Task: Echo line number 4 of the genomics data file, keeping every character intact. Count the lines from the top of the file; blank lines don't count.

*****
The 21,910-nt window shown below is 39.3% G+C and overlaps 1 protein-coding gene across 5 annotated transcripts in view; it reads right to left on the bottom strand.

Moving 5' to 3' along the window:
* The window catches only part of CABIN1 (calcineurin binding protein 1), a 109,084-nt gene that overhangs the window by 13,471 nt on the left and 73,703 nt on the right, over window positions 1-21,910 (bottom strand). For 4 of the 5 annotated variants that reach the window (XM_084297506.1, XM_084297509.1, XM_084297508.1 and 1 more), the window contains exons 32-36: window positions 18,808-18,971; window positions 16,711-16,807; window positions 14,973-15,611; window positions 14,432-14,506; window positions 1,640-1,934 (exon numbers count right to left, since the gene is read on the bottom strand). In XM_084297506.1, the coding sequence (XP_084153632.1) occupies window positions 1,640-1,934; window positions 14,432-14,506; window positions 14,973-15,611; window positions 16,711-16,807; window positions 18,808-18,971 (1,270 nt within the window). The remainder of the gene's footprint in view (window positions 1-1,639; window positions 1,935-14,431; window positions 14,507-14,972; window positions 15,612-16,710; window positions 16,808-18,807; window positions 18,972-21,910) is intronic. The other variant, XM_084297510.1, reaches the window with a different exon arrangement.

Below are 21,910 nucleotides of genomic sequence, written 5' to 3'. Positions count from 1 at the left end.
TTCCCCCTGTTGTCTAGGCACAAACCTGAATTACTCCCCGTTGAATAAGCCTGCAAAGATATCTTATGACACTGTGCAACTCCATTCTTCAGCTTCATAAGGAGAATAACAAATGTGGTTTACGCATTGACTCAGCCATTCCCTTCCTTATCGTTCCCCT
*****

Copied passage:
Below are 21,910 nucleotides of genomic sequence, written 5' to 3'. Positions count from 1 at the left end.